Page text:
RPI researchers use streamlined polarization to boost performance of LEDs

Researchers at Rensselaer Polytechnic Institute (RPI) have developed and demonstrated a new type of LED with significantly improved lighting performance and energy efficiency. The researchers worked in collaboration with Samsung Electro-Mechanics to develop the new polarization-matched LED that they say exhibits an 18 percent increase in light output and a 22 percent increase in wall-plug efficiency, which essentially measures the amount of electricity the LED converts into light.

   Band diagrams: conventional (above) and new method (below)

The researchers note that the new device achieves a reduction in “efficiency droop,” a phenomenon that gives LEDs the most efficiency when receiving low-density currents of electricity, but to lose efficiency as higher density currents of electricity are fed into the device.

This droop is under the spotlight since today’s high-brightness LEDs are operated at current densities far beyond where efficiency peaks, according to project leader E. Fred Schubert, Wellfleet Senior Constellation Professor of Future Chips at Rensselaer, and head of the university’s National Science Foundation-funded Smart Lighting Engineering Research Center.

Schubert said this challenge has been a stumbling block, because reducing the current densities to values where LEDs are more efficient is unacceptable. Their new LED, however, which has a radically re-designed active region, namely a polarization-matched active region, tackles this issue and brings LEDs closer to being able to operate efficiently at high current densities.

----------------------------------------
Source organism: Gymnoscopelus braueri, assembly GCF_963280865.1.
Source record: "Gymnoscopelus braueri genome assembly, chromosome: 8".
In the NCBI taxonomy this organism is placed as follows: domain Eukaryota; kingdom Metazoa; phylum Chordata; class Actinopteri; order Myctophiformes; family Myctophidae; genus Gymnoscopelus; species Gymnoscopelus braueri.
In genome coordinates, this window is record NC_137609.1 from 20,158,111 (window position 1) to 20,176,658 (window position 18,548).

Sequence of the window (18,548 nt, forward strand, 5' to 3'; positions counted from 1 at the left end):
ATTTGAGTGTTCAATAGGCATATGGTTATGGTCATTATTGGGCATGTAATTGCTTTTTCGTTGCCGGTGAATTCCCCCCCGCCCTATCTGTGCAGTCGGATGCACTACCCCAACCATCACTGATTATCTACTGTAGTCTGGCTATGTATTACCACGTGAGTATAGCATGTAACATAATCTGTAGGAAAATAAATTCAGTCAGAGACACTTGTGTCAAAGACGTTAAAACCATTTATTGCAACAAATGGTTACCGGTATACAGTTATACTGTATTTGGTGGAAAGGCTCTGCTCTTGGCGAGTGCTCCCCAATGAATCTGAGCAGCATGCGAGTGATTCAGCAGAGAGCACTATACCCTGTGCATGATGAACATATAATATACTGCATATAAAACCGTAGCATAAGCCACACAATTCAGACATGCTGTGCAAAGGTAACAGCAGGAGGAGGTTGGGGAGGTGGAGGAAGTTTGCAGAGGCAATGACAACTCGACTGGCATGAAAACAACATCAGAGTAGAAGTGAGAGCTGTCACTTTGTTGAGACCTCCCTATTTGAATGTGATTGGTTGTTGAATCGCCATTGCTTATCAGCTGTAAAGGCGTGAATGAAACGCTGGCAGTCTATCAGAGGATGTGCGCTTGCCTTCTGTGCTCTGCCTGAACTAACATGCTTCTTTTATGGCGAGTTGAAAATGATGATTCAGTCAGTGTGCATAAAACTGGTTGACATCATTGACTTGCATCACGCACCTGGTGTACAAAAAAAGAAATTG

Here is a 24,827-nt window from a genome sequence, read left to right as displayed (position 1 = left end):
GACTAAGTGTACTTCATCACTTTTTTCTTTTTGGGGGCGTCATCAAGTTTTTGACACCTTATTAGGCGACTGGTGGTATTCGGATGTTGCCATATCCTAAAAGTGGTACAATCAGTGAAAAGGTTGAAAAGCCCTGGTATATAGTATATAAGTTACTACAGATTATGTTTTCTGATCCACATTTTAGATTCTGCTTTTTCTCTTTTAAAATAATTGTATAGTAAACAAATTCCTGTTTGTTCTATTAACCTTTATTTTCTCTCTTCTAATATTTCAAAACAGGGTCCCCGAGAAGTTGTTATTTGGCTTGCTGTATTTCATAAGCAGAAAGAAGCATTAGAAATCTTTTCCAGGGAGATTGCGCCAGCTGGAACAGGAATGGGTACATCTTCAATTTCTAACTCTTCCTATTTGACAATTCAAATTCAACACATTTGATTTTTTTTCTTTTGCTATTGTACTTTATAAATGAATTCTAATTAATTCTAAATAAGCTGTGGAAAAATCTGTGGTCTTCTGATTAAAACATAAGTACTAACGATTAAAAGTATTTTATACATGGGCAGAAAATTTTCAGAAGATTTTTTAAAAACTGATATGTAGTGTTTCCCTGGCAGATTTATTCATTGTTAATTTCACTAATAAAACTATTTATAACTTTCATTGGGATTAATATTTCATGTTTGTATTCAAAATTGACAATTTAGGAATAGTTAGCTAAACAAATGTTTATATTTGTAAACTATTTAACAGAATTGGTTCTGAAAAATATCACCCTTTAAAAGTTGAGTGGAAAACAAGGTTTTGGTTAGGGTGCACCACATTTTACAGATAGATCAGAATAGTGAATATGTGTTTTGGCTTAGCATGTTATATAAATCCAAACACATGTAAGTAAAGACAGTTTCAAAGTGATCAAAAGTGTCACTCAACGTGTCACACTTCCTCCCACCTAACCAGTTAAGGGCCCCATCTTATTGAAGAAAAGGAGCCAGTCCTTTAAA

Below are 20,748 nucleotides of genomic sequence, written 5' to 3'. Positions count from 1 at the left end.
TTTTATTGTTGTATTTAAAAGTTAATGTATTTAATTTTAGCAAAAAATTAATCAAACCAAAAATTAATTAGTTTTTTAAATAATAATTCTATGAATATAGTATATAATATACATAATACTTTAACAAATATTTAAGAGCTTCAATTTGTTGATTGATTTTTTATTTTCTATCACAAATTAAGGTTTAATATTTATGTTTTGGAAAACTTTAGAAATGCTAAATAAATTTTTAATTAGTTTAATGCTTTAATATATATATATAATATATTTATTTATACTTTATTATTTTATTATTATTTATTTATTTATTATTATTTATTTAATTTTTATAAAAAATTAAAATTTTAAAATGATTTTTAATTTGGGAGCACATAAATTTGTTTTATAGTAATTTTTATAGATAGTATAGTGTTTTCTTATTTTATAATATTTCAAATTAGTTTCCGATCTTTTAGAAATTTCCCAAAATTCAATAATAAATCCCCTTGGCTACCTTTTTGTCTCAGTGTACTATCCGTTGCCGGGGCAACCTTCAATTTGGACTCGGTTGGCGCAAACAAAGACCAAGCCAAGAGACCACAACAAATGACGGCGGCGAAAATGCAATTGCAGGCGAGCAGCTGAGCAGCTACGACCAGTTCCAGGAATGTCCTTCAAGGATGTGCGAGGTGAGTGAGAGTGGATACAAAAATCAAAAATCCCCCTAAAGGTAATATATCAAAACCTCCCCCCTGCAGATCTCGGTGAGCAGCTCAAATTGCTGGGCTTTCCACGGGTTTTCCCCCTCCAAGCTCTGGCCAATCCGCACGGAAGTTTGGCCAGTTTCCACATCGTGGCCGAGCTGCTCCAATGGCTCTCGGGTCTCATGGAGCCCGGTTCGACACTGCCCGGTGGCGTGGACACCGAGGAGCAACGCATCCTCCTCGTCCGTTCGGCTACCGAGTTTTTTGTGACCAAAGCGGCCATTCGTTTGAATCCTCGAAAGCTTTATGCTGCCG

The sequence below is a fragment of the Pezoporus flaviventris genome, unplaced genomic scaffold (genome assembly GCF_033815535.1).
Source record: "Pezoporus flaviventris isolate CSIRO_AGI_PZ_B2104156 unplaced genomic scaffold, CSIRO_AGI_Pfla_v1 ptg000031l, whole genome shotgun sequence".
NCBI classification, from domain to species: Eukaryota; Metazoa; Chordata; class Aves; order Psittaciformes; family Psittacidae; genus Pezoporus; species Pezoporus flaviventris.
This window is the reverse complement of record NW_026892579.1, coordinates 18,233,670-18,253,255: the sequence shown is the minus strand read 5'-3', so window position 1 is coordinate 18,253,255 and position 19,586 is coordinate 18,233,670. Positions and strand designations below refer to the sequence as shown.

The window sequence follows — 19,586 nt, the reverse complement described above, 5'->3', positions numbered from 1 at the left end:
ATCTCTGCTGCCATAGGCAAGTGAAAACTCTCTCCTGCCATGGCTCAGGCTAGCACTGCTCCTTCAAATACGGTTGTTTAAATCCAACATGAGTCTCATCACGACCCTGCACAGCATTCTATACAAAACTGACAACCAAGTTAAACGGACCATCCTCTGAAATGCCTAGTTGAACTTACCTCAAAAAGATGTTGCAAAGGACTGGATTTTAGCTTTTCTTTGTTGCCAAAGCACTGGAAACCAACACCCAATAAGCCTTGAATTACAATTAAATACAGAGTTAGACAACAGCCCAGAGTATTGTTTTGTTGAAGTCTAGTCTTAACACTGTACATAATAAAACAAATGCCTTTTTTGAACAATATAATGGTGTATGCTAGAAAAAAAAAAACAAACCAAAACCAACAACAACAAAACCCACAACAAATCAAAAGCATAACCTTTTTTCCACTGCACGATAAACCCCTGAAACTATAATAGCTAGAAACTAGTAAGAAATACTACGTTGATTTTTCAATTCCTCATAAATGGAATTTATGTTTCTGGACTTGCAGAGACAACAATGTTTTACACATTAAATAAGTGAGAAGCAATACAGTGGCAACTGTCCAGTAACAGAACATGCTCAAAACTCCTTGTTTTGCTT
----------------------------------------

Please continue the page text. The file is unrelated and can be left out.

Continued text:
Focusing on the active region of LEDs where the light is generated, Schubert’s team discovered the region contained materials with mismatched polarization. They discovered that the mismatch can be strongly reduced by introducing a new quantum-barrier design. They replaced the conventional gallium indium nitride/gallium nitride (GaInN/GaN) layer of the LED active region with GaInN/GaInN. This substitution allows the layers of the active region to have a better matched polarization, and in turn reduces both electron leakage and efficiency droop.

In October, Rensselaer announced its new Smart Lighting Research Center, in partnership with Boston University and the University of New Mexico, and funded by an $18.5 million, five-year award from the NSF Generation Three Engineering Research Center Program. The three primary research thrusts of the center are developing novel materials, device technology, and systems applications to further the understanding and proliferation of smart lighting technologies.

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